Old lessons, new methods: health class case studies
During last year’s school-wide push to help students understand the implications that come with the decision to take part in underage drinking, the health classes started a new program. “Class Action” was brought into the sophomore health classes,
Class Action provides students with five specific case studies, each pertaining to a different scenario in which one minor or a group of minors were drinking. This year, the five cases deal with drinking and driving, school sports policies, rape, vandalism, and domestic violence.
The goal of the program, is to “teach students all about liability and the consequences of negligence,” said Joe Porrell, a Wayland High School gym teacher.
“In the books that [students] are reading, there are a lot of laws that tell them about their specific case, so they get to learn and apply different laws pertaining to alcohol,” he said.
Classes split up into teams of six, and each chooses one of the five cases. The students become part of the trial, representing the plaintiffs in the case.Their goal is to show negligence on the part of the defendant by proving that the defendant didn’t act as a reasonable person would act in that situation.
In the case study on drinking and driving, parents provided alcohol to their underaged son and his friend. The two boys left the house, and ended up in an accident, and the boy’s friend was left in a coma. Now, the friend’s parents are suing the parents responsible for giving the two boys alcohol in the first place.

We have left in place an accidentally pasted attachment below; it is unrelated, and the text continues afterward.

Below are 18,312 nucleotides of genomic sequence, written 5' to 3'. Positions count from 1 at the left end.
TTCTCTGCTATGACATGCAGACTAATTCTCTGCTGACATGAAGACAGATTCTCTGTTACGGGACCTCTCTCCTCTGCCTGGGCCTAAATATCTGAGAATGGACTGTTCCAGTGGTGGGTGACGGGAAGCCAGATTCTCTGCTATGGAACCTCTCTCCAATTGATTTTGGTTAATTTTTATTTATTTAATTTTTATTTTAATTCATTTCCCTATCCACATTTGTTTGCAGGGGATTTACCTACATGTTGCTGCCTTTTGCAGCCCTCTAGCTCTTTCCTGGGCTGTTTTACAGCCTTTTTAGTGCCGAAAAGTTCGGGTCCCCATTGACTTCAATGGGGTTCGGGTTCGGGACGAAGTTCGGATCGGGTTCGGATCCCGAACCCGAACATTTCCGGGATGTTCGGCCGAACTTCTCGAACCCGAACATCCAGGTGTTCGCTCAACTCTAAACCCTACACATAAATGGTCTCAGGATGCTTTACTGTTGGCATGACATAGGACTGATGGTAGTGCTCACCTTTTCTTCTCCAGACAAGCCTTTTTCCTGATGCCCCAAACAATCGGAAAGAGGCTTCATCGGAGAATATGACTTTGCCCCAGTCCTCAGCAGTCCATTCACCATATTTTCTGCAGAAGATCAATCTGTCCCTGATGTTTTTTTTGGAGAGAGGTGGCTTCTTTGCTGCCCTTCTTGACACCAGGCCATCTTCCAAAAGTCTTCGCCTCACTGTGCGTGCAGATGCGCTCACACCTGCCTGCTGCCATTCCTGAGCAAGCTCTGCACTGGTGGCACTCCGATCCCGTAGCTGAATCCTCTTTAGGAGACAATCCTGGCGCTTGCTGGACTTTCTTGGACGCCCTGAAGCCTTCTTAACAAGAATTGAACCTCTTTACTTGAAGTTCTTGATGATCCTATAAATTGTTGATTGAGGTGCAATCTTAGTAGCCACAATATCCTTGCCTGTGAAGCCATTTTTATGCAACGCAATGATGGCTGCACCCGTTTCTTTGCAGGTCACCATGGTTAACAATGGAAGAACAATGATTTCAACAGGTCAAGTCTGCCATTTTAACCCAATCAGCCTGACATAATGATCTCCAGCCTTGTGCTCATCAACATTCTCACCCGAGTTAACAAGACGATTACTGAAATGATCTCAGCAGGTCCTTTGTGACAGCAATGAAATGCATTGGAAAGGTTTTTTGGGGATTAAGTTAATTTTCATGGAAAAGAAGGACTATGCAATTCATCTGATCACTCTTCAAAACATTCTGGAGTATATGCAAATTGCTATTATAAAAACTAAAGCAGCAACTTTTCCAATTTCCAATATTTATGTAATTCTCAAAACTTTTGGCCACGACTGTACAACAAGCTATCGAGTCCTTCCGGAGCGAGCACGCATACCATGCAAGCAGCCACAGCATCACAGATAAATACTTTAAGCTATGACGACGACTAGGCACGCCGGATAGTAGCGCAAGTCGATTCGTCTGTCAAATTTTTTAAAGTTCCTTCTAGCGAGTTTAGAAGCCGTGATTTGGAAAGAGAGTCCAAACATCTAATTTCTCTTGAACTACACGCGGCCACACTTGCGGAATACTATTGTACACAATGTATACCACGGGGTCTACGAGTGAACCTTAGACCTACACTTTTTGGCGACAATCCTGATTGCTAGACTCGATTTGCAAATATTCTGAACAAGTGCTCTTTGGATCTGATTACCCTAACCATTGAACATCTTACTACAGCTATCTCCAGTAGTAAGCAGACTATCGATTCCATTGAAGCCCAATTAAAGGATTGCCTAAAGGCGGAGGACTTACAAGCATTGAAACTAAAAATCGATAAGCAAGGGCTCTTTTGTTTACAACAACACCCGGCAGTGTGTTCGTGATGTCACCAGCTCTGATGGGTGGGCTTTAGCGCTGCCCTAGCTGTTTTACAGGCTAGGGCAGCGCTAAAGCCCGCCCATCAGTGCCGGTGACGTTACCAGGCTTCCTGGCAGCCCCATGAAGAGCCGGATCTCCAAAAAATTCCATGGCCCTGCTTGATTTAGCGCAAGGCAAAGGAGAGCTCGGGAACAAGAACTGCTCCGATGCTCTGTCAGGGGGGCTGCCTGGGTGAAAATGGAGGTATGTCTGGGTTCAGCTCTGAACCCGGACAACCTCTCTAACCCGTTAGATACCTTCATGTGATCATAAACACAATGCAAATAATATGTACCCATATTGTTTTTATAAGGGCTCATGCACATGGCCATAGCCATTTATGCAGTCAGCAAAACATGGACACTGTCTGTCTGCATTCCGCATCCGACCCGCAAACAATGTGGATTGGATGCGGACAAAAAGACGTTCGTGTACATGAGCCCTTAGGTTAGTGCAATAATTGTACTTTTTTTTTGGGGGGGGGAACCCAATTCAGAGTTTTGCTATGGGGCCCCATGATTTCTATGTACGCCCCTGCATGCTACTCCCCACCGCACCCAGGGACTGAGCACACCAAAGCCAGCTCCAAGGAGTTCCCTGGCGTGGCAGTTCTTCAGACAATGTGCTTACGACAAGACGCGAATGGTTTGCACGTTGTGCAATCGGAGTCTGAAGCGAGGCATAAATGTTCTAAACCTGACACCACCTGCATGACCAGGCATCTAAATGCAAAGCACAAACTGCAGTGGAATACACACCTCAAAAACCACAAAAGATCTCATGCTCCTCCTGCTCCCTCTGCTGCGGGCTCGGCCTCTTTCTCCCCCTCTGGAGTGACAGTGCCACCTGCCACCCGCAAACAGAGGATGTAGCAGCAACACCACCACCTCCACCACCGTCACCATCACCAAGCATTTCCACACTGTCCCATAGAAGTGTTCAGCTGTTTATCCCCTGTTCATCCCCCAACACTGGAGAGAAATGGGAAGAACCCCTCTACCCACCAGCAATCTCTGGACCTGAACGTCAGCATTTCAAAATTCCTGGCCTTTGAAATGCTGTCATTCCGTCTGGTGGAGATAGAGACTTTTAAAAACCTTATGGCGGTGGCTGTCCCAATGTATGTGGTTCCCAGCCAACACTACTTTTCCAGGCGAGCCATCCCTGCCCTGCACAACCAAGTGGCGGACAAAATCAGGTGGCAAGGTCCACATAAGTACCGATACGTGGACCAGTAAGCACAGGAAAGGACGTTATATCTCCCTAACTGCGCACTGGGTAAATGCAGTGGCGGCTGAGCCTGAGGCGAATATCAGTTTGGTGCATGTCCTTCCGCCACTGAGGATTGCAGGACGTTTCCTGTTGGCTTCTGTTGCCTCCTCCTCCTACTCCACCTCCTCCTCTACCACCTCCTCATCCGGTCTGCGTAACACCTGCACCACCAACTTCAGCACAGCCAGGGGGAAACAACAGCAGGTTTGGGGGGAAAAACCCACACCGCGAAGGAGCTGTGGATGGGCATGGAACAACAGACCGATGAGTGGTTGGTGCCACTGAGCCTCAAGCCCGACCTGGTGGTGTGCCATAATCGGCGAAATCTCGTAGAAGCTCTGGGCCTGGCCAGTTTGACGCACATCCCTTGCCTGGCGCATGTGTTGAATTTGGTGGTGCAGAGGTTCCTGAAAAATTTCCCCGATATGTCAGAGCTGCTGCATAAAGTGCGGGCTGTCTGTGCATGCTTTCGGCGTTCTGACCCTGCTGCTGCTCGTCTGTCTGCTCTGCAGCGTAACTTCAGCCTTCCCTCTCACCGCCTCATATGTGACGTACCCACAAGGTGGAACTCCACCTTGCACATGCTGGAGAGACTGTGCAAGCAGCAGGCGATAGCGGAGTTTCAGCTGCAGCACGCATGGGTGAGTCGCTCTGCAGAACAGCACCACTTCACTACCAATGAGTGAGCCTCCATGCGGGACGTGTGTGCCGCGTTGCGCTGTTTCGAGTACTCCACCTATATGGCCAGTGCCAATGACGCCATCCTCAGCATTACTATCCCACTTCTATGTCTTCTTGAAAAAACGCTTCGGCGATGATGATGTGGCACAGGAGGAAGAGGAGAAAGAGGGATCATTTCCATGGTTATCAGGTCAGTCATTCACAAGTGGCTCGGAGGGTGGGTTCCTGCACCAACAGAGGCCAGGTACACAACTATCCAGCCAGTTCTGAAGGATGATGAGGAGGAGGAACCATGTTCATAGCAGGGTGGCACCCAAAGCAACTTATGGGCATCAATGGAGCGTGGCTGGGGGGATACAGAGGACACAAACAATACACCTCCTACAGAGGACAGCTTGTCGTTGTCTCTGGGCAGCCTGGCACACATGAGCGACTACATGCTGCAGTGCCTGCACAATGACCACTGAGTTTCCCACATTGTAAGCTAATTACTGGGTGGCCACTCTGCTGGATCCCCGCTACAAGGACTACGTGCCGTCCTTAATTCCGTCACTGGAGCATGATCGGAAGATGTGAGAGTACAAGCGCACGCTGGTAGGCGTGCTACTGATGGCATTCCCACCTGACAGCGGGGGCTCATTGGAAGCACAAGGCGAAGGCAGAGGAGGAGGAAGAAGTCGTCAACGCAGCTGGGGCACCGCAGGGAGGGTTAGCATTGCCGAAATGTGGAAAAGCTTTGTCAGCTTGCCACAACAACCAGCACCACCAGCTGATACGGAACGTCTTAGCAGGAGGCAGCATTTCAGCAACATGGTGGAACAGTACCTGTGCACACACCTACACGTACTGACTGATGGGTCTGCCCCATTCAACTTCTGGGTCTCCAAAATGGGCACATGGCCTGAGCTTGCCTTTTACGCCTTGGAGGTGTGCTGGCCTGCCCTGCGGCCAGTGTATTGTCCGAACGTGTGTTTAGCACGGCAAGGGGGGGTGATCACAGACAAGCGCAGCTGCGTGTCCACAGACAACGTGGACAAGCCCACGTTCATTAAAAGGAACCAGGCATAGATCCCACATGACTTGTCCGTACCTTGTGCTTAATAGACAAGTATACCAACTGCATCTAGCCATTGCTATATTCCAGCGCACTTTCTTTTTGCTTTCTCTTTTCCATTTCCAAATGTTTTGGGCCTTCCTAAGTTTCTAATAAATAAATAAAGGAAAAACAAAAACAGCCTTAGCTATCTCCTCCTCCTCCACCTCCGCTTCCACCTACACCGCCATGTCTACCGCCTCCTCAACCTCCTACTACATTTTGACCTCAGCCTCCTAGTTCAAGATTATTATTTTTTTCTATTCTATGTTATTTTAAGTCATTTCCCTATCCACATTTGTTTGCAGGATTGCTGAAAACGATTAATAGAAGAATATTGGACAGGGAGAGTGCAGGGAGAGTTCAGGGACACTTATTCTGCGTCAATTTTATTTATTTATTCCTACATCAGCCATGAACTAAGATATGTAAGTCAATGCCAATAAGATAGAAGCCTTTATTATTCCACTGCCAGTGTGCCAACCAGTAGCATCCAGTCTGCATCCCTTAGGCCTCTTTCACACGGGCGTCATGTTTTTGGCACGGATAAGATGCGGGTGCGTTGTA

Porrell thinks case studies will help students become more aware of the severities of dealing with alcohol. “It shows that when you get involved in alcohol you can end up involving the whole community,” he said. “In these cases, we have parents, coaches, friends, witnesses. All people having to testify.”
These case studies provide an alternate way to teach students about the dangers of alcohol, rather than simply scolding them not to drink. Allowing students the opportunity to learn about these consequences on their own has proved to leave a positive mark.
“From middle school on, we were repeatedly told that drinking alcohol can lead to very bad situations, and that we shouldn’t do it. The cases prove that these scenarios can happen to anyone, and I think that’s the part that gets people to listen,” said junior Rebecca Goldberg.
Like many of her fellow classmates, sophomore Elizabeth Place agrees. “It’s something we’ve never learned before, and it’s something you can’t get off the posters around school,” she said.